Therefore, we investigated the effect of BIP/GRP78-regulated ER stress on porcine oocyte maturation. The objective of the current study was to determine whether BIP/GRP78-regulated ER stress affects meiotic maturation and UPR signaling gene expression in the porcine oocytes.


1. Chemicals

Unless indicated otherwise, all chemicals in this study were purchased from Sigma Aldrich Korea (St. Louis, MO, USA).

2. In vitro maturation (IVM) of oocyte

We performed IVM as described by Kim et al. (2016), but with slight modification. Pig ovaries were collected from a local slaughterhouse and transported to our laboratory at 35 in 0.9% saline supplement with 75 μg/mL potassium penicillin G. Immature cumulus-oocyte-complexes (COCs) between 3 and 6 mm in diameter were aspirated into a 10 mL syringe from ovary follicles by using an 18-gauge needle. Subsequently, undamaged aspirated COCs with similar quality cytoplasm and with oocytes surrounded by cumulus cells were selected by using mouth pipettes. The selected COCs were washed three times in TL-HEPES medium, and approximately 50 COCs were matured in 500 μL of IVM medium at 38.5 and under 5% CO2 in air. The IVM medium was NCSU-23 medium with 0.57 mM cysteine, 10% porcine follicular fluid, 10 ng/mL epidermal growth factor (EGF), 10 ng/mL β-mercaptoethanol, 10 IU/ mL pregnant mare serum gonadotropin (PMSG), and 10 IU/mL human chorionic gonadotropin (hCG). After culturing for 22 h, COCs were washed three times and then cultured further in IVM medium without PMSG and hCG for 22 h. And then, we collected the matured porcine COCs at the 44 h after IVM.

3. Assessment of meiotic maturation

After 44 h of IVM, meiotic maturation was distinguished by nuclear stages. Oocytes were denuded by pipetting in TL-HEPES medium containing 0.1% hyaluronidase, washed in PVA-PBS and mounted on microscope slides. The samples were fixed for 3 days in acetic acid/ethanol (1: 3, v/v), stained with 1% acetic orcein (v/v) for 5 min. Meiotic stage of the samples was evaluated under a microscope (Leica, Solms, Germany).

4. RNA extraction and reverse transcription (RT) – PCR

Total RNA were extracted from porcine COCs using TRIzol reagent (Invitrogen, CA) according to the manufacturer’s instructions. Extracted RNA was quantified by a NanoDrop spectrophotometer (ACTgene, Piscataway, NJ). Each cDNA was synthesized from the aliquots (1 μg/μL) of total RNA with AccuPower® RT-PCR Premix (Bioneer, Korea). PCR was carried out using AccuPower® PCR Premix (Bioneer) containing specific primers: BIP/GRP78; GGTGGGCAAACAAAGACATT (sense) and CGCTGGT CAAAGTCTTCTCC (antisense). Specific primer sequences were designed using the NCBI database.

5. Protein extraction and western blotting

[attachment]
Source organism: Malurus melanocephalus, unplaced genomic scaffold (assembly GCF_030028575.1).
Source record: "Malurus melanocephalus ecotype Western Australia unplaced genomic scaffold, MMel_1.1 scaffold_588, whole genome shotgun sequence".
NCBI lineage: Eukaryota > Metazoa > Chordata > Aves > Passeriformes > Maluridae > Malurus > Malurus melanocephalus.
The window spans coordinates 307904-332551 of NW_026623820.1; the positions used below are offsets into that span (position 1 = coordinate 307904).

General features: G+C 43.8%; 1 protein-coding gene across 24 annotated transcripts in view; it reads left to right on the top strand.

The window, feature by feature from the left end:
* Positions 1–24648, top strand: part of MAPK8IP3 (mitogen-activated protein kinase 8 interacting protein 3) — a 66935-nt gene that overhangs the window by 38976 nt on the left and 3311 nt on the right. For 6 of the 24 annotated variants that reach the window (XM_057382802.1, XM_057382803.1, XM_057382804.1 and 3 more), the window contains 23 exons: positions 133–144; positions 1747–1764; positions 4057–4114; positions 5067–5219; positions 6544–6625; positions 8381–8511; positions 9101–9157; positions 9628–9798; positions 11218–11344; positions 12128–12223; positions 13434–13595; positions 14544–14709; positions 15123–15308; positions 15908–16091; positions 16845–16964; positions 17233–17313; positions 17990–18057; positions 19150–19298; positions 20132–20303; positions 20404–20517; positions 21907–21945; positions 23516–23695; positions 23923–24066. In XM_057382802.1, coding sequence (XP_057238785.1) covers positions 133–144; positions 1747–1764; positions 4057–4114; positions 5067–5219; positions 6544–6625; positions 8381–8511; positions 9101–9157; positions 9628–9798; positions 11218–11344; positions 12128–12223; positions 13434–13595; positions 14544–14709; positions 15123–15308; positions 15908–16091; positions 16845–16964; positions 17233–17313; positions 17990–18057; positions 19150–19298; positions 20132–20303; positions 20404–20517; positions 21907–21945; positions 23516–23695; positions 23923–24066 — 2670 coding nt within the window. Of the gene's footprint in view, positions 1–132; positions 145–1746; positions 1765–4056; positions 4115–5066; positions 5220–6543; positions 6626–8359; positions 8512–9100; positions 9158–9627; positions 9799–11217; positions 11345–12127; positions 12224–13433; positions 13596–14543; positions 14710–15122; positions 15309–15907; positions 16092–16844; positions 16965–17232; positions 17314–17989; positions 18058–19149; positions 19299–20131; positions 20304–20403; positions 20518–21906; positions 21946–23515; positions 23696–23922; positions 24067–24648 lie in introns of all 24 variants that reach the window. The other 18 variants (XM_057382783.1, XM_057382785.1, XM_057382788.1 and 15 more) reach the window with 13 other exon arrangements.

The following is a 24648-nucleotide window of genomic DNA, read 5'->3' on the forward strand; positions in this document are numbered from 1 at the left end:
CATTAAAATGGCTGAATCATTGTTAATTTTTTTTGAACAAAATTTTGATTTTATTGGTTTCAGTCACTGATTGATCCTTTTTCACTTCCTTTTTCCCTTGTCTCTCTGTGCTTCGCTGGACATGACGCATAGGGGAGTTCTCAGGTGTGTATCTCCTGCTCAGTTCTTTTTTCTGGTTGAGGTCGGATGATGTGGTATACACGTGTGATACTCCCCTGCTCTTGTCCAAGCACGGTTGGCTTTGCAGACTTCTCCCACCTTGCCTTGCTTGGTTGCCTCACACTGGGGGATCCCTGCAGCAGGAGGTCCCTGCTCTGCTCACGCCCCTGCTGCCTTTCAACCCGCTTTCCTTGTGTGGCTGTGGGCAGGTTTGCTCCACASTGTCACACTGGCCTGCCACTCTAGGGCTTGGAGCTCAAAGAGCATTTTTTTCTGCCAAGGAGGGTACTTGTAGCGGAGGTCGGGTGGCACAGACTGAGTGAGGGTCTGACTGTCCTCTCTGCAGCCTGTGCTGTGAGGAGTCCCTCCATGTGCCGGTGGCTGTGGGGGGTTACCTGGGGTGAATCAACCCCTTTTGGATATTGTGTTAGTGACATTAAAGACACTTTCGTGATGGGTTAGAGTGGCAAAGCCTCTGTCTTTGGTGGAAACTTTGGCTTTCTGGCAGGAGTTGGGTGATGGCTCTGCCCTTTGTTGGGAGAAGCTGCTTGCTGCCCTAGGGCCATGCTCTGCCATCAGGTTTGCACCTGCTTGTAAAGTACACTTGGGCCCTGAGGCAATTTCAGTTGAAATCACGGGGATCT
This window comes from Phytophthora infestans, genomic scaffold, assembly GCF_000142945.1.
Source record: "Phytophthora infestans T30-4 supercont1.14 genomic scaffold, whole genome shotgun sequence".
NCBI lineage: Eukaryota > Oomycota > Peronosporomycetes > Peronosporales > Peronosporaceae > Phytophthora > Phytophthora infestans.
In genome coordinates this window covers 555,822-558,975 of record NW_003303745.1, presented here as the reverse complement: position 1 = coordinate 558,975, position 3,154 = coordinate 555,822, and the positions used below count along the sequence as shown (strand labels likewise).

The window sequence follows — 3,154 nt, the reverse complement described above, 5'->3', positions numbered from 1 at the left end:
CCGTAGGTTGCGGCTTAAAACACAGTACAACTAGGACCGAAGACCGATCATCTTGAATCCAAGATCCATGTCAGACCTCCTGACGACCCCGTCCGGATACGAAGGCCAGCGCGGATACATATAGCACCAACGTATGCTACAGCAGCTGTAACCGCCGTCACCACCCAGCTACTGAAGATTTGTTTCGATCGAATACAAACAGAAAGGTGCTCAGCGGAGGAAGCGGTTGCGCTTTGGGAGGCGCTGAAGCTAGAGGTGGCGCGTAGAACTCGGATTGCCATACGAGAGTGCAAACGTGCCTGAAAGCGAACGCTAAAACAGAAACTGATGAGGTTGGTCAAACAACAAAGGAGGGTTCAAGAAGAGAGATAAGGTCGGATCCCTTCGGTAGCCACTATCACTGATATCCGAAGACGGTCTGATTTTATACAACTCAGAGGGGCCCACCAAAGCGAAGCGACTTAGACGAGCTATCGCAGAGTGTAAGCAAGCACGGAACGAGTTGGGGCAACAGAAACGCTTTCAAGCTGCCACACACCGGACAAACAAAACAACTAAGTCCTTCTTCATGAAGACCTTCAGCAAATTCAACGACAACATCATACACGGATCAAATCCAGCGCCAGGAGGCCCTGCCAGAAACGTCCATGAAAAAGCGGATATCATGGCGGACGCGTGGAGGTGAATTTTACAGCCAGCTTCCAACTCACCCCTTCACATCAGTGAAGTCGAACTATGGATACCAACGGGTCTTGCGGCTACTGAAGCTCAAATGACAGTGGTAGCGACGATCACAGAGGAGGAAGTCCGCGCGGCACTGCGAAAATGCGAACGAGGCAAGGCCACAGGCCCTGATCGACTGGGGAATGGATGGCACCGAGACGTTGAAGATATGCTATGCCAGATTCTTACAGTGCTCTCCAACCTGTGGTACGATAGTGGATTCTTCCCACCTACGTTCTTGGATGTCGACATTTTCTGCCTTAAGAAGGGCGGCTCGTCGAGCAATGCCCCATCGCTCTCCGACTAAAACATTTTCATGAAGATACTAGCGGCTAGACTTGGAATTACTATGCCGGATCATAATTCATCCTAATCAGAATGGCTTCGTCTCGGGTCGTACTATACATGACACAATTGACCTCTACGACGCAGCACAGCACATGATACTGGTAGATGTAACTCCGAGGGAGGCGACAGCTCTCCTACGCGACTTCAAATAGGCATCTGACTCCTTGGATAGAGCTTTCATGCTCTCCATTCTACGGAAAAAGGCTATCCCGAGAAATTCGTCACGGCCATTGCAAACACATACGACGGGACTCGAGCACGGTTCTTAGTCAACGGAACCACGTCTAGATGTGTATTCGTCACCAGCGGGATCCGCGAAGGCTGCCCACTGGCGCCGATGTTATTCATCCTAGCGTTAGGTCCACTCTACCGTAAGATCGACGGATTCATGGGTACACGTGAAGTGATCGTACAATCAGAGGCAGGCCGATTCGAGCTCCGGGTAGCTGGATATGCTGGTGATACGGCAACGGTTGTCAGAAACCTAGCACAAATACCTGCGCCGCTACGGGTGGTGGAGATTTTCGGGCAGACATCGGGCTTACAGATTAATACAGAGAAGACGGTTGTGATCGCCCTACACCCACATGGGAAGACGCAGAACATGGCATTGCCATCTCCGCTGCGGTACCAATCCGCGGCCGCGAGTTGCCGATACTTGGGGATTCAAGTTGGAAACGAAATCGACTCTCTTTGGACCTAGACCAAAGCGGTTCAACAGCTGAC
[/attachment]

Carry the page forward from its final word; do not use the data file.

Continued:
Following the 44 h IVM period, lysates of 30 COCs were prepared in protein lysis buffer PRO-PREP (iNtRON Biotechnology, Seoul, Korea) with centrifugation at 13,000 rpm for 10 min at 4. Sample lysates were separated on 12% polyacrylamide gel by using sodium dodecyl sulfate-polyacrylamide gel electrophoresis (SDS-PAGE) and then transferred onto nitrocellulose membranes (Pall Corporation, NY, USA). The membranes were blocked by incubation with 5% skim milk in Tris-buffered saline (TBS) containing 0.1% Tween 20 overnight at 4. Membranes were then incubated with the appropriate primary antibody: antibody anti-GRP78 (1 : 2,000; Santa Cruz Biotechnology, CA, USA), anti-ATF4 (1 : 5,000; Santa Cruz), anti-P90 ATF6 (1 : 4,000; Novus Biologicals, USA), anti-β-ACTIN (1 : 3,000; Santa Cruz), anti-p-eIF2α (1: 2,000; cell signaling) and anti-eIF2α (1: 2,000; cell signaling) antibodies. Following incubation, membranes were washed and incubated with secondary antibody HRE-conjugated anti-mouse/ rabbit IgG (Thermo Fisher Scientific, Rockford, IL, USA) for 3 h at room temperature. Antibody binding was detected by using a chemiluminescent system (Bight ECL Kit, Advansta, Menlo Park, CA, USA) according to the manufacturer’s instructions. Band intensities were quantified by using Image J software (National Institutes of Health, MD).

6. Transfection of siRNA for porcine BIP/GRP78

Three predesigned potential BIP/GRP78 siRNAs were chemically synthesized by GenePharma (Shanghai, China). Maturated COCs were transfected with BIP/GRP78 siRNA (100 nM) and negative control siRNA (25 nM) using lipofectamine 3000 according to the manufacturer’s instructions. Sequences of porcine BIP/GRP78 and negative control siRNAs were as following : #909: CCU UCU CAC CAU UGA UAA UTT (sense), AUU AUC AAU GGU GAG AAG GTT (antisense); #693: GGG AAA GAA GGU UAC UCA UTT (sense), AUG AGU AAC CUU CUU UCC CTT (antisense); #1570: GCC UCU GAU AAU CAG CCA ATT (sense), UUG GCU GAU UAU CAG AGG CTT (antisense); negative control siRNA: UUC UCC GAA CGU GUC ACG UTT (sense), ACG UGA CAC GUU CG AGA ATT (antisense).

7. Immunofluorescence (IF) staining

After IVM 44 h after siRNA treatment, COCs in M II (44 h) were washed with 0.3% PVA-PBS and fixed in 4% (v/v) paraformaldehyde and 2.5% (v/v) glutaraldehyde solution for 1 h at room temperature. Next, COCs were transferred to a permeabilization solution (0.2% Triton X-100) at room temperature for 1 h and then incubated in 0.3 % PVA-PBS overnight at 4. After blocking overnight at 4in 0.1% PVA-PBS containing 1% BSA, the COCs were incubated with anti-BIP/GRP78 (sc-1050; Santa cruz) diluted 1 : 500 at 4 overnight. After incubation, the COCs reacted with the secondary antibody, FITC-conjugated goat anti-rabbit IgG (Santa Cruz Biotechnology), diluted 1 : 1000 in 0.3% PVA-PBS for 2 h at room temperature. DAPI reagent (2 mg/mL) was used to stain the nuclei. Immunoreactivity was observed under a Zeiss LSM 700 confocal microscope (Carl Zeiss, Oberkochen, Germany).